• Instead of overwhelming employees with work, Zoom meetings, and reporting requirements, so they can’t help but to feel busy, give them professional development opportunities.  Say, “This is a wonderful time to increase critical skills. We know you have some downtime and want to encourage you to develop personally.  Here’s a prize for the employee that completes their training path first.”  This demonstrates your interest in their development and the company’s investment in them as employees. Think culture of learning.
  • Constantly reinforce meaning and purpose.  Convey performance and productivity discussions through the lenses of the organization's mission, vision, and values.  Optimistically remind employees of the opportunity in every action.  Know where your employees want to go and help them contextualize their work within their own career goals. Think culture of purpose.
  • Give autonomy where it is warranted.  I think my perceptive bosses intuited that I was capable of process engineering because I was openly critical of muddled processes (imagine that…).  Sometimes your harshest critics – your vocal employees – are the ones itching for an opportunity to process-improve (if not, manage them into a less triggering position).  Observe the little things and positively reinforce employee initiative, every time, no matter how small. Think culture of gratitude.
  • Solicit and give feedback.  When my direct report comes to me with a critique, I ALWAYS do my best to make them feel safe.  I listen, validate their effort, consider, and do my very best to incorporate their suggestions.  Don’t be afraid to be frank…if you suspect an employee is slacking off, tell them that directly and say, can you correct my possibly misimpression?  And if not, acknowledge the difficulty of engagement – even mention the data—that only 30% of employees are actively engaged these days, and ask how you can help them into that statistical category.  Most employees really do want to do good work and to be recognized for it. Think communication.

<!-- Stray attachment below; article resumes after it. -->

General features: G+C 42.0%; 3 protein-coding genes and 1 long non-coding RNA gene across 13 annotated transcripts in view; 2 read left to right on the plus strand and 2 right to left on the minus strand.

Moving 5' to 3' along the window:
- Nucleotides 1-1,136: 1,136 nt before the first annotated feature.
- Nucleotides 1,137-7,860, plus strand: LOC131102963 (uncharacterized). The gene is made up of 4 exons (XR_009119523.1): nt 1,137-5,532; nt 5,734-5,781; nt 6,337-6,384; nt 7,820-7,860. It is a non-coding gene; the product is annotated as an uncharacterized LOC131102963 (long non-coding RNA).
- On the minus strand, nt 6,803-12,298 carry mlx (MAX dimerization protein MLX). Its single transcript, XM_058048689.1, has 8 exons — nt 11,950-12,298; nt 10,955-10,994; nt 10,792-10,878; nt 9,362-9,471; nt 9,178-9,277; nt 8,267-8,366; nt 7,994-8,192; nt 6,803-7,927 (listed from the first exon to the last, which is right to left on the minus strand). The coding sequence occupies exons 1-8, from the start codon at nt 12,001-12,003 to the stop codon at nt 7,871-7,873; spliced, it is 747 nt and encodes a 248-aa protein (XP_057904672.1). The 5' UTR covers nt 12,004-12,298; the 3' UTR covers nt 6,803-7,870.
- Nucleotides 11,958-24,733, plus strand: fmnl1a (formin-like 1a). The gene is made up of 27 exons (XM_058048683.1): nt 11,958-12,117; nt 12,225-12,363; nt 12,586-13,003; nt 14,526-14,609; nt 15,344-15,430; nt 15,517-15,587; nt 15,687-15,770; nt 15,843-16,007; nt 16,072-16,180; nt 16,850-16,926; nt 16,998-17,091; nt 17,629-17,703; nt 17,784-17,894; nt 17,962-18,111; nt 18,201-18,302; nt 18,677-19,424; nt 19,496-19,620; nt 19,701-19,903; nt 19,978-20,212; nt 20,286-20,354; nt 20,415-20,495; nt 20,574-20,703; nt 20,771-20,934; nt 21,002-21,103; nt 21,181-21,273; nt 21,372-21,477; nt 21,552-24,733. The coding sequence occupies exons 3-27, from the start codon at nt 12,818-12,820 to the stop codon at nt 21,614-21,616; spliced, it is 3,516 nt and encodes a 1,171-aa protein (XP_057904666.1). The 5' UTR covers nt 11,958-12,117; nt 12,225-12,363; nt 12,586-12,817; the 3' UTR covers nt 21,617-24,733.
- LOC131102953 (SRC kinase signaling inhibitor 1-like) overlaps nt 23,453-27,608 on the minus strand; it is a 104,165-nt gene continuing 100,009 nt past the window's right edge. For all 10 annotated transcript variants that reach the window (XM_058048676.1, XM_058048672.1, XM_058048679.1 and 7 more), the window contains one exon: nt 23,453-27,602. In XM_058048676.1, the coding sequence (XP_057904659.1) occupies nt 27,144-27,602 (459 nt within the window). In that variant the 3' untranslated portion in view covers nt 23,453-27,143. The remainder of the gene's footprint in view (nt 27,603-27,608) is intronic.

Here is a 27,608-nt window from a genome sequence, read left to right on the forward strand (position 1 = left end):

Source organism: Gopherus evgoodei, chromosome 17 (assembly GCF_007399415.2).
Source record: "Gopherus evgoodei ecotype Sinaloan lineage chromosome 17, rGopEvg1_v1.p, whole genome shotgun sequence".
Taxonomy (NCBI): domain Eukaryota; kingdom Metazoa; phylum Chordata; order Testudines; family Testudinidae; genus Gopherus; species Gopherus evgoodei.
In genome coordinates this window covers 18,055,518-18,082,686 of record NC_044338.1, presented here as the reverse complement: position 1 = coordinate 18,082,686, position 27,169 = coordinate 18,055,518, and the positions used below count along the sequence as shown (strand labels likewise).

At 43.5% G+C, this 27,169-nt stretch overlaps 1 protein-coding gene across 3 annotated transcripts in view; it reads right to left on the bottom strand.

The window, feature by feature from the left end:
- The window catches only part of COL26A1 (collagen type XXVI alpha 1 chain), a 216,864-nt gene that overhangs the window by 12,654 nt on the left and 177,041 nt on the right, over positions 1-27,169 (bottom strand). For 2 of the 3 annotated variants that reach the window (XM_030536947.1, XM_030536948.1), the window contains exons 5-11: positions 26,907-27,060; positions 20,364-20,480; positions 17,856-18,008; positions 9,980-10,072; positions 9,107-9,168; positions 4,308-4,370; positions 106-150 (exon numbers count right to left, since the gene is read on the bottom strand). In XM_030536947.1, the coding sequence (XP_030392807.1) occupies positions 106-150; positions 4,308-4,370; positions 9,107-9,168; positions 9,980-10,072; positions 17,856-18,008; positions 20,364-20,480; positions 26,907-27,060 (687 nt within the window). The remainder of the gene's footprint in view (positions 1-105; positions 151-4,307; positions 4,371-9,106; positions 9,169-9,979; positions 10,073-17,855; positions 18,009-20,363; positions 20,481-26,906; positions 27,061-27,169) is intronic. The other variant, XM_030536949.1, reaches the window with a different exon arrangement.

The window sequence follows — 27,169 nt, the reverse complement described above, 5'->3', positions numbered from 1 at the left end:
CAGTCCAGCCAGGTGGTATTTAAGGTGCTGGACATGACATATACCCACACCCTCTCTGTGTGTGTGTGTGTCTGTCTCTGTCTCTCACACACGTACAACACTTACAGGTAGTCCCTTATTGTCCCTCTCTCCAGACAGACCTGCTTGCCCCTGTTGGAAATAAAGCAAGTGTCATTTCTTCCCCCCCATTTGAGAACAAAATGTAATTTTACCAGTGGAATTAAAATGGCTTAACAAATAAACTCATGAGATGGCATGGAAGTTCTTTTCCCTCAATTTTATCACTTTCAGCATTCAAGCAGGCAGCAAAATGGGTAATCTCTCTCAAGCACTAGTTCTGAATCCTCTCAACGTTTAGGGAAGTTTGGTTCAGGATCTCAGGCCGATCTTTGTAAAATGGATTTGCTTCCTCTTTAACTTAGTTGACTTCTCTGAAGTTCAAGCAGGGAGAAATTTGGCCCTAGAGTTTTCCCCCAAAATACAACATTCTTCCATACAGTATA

• Make a safe place for failure.  Assume that everyone around you is doing their best and that they have positive intent (I learned that from a friend in grad school). They'll never aspire to innovate without feeling safe to make mistakes. Nothing is really the end of the world; keep things right-sized...
  • Do an anonymous engagement survey through CrescentHR.  You will see themes in employees' responses. Sometimes the answer is right in front of you. Think communication.
  • If they employees are overwhelmed, take a hard look at processes. If they're still overwhelmed, take a harder look at your staffing plan. Think retention.
  • Make surer than sure that all of your employees know their jobs, their job descriptions are current, and that you’re all on the same page. Think culture of transparency.

    *If your employees are still not performing and they seem disengaged consider a performance improvement plan.  But before that, make sure their job descriptions match what you, the department, and the organization need from employees.  Tony Robbins says, “Be slow to hire and quick to fire.”  It is important to protect the organization from disengaged employees, especially if the employee is stubbornly so.

    *Feelings of stress and underpayment for hard work / high expectations can also lead to decreased engagement. Adding face time via Zoom / Skype / Teams, etc. probably won't reduce the feeling of overburden.